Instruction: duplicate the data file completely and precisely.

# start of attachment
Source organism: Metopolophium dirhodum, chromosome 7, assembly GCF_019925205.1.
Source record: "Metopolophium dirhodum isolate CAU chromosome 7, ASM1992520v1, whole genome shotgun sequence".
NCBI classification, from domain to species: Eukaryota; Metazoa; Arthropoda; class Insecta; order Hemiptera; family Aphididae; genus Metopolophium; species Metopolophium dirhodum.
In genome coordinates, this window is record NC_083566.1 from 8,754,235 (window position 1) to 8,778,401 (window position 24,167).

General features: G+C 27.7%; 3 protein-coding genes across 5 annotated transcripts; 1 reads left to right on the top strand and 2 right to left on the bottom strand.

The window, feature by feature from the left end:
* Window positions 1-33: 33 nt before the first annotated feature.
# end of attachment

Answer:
Source organism: Metopolophium dirhodum, chromosome 7, assembly GCF_019925205.1.
Source record: "Metopolophium dirhodum isolate CAU chromosome 7, ASM1992520v1, whole genome shotgun sequence".
NCBI classification, from domain to species: Eukaryota; Metazoa; Arthropoda; class Insecta; order Hemiptera; family Aphididae; genus Metopolophium; species Metopolophium dirhodum.
In genome coordinates, this window is record NC_083566.1 from 8,754,235 (window position 1) to 8,778,401 (window position 24,167).

General features: G+C 27.7%; 3 protein-coding genes across 5 annotated transcripts; 1 reads left to right on the top strand and 2 right to left on the bottom strand.

The window, feature by feature from the left end:
* Window positions 1-33: 33 nt before the first annotated feature.